Q2 2021 – Australian Economic Overview

The Australian economy is transitioning from recovery to expansion phase earlier and with more momentum than anticipated. The unique features of the pandemic and policy response have seen the economy rebound much faster than in previous downturns. Along with favourable health outcomes and the removal of restrictions on activity, this snap-back in activity has been supported by extraordinary fiscal and monetary support.

In response to the stronger economic activity and the labour market exceeding expectations, Australia’s GDP growth projections have been upgraded. Australia’s economy is forecast to grow by 4.75% over 2021 and 3.5% over 2022. The level of GDP is still expected to remain a little below that forecast before the pandemic, mostly due to lower population growth.

Australian Economic Growth

Conditions in the labour market have continued to improve more quickly than anticipated; with both total employment and total hours worked now higher than before the pandemic, and the decline in the unemployment rate to 4.9% in June – falling to its lowest rate in 10 years. From late 2021, employment growth is expected to moderate in line with activity and impact of the lockdown environment across Sydney.

The unemployment rate is expected to remain relatively stable for the remainder of 2021 with the unemployment rate expected to sit at 4.5% in mid-2023. The lower forecast unemployment rate is also likely to result in wages growth and underlying inflation picking up a bit faster than previously anticipated. Inflation is expected to be close to 2% by mid-2023.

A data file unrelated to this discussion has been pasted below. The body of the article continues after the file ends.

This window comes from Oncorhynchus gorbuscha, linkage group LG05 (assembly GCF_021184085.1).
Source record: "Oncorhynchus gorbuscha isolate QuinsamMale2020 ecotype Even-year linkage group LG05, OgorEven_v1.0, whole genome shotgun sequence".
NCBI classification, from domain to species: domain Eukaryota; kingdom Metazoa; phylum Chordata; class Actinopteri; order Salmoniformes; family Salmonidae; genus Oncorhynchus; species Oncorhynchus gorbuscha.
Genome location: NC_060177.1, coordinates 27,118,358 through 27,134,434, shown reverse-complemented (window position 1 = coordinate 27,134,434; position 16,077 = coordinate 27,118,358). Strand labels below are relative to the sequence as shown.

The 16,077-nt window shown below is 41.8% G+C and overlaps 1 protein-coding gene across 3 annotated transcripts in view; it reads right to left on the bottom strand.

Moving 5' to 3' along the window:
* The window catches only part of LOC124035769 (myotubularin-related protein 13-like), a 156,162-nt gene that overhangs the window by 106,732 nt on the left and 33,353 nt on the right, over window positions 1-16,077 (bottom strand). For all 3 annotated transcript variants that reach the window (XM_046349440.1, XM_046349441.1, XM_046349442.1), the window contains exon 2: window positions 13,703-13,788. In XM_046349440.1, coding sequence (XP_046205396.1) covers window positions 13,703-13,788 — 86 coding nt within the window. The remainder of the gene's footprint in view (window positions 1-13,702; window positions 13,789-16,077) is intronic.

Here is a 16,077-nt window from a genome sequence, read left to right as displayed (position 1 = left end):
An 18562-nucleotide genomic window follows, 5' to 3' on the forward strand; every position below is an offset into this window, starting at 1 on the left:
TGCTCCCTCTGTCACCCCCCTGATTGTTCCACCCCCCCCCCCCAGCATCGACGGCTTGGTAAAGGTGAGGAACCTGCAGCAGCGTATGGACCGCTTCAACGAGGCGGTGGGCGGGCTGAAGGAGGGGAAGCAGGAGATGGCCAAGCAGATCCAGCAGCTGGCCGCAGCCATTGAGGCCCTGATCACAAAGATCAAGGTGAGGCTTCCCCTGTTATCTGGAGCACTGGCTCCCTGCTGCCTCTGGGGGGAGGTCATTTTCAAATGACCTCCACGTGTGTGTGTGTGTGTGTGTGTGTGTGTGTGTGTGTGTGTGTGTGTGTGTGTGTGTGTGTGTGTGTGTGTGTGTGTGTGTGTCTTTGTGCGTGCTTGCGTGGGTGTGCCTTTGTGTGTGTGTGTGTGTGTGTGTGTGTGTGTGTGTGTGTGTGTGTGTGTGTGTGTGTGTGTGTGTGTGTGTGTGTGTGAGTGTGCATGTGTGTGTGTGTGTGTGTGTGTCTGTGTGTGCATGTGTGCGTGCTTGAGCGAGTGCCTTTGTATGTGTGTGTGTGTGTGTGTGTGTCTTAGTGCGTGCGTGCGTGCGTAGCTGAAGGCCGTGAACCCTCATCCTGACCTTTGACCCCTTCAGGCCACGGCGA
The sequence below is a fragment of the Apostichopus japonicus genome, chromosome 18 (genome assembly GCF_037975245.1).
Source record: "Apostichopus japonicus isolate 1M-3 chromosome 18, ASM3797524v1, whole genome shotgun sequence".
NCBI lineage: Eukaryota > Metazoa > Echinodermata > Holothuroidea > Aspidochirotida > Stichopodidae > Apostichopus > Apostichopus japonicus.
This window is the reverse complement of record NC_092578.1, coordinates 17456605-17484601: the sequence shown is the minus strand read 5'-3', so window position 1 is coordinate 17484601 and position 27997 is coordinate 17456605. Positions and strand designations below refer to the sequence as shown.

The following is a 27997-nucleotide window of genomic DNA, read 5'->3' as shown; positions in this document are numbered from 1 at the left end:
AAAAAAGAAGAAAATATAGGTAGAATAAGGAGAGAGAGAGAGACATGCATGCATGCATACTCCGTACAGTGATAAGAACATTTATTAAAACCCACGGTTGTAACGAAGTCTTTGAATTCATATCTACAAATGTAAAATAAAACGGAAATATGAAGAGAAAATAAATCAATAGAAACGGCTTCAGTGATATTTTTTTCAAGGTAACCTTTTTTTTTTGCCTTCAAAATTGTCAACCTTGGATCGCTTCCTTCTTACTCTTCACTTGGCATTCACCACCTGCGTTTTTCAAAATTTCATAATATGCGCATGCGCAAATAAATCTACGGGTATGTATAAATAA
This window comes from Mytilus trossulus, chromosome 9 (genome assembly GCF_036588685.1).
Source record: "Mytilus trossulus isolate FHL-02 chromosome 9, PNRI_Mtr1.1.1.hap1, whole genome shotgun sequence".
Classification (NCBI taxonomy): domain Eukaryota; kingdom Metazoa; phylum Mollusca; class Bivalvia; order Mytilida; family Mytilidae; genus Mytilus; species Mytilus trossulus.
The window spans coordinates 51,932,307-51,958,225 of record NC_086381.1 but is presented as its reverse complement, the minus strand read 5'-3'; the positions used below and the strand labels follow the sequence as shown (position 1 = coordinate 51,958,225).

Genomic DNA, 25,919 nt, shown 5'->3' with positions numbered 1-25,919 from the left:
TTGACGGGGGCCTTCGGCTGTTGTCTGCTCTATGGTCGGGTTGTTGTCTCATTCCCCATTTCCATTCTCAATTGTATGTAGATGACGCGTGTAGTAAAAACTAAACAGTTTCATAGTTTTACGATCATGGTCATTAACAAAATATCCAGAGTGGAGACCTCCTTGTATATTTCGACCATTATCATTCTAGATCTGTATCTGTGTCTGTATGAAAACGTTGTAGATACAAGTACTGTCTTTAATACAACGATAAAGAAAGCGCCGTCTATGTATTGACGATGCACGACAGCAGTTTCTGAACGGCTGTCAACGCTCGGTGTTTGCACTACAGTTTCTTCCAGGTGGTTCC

Strong household spending is expected to underpin GDP growth through 2023, supported by the further lifting of activity restrictions, a stronger outlook for household disposable income, wealth effects from higher housing prices, and reduced uncertainty. As economic outcomes continue to improve and more consumption possibilities become available, households are likely to rebalance more of their spending back towards services.

Thankfully, containment measures did not have a material impact on residential construction activity over 2020; instead, government grants, lower interest rates and JobKeeper payments supported both activity and profitability in the sector.

Dwelling investment returned to its pre-pandemic level in the December 2020 quarter, around two quarters earlier than previously expected, proving to be one of the more resilient parts of the economy through the pandemic. Residential construction activity is expected to grow steadily over 2021, as the large volume of development applications approved under the Australian Government’s HomeBuilder scheme and similar state-based grants are worked through. The recent announcement of the extended deadline for the commencement of HomeBuilder projects means that some of this activity will be spread out over a longer period than previously assumed.

While a large share of construction related to the HomeBuilder scheme is expected to represent a pull-forward in activity, low interest rates and the strong rebound in housing prices are expected to sustain growth in dwelling investment over the next three years. Investment in higher-density residential construction is expected to remain subdued over the next year or so; this is due to low levels of building approvals over most of the past three years and lower investor appetite for these types of properties than seen over recent housing cycles. A gradual recovery in population growth should support a decline in rental vacancy rates in larger capital cities and a pick-up in higher-density investment towards the end 2023.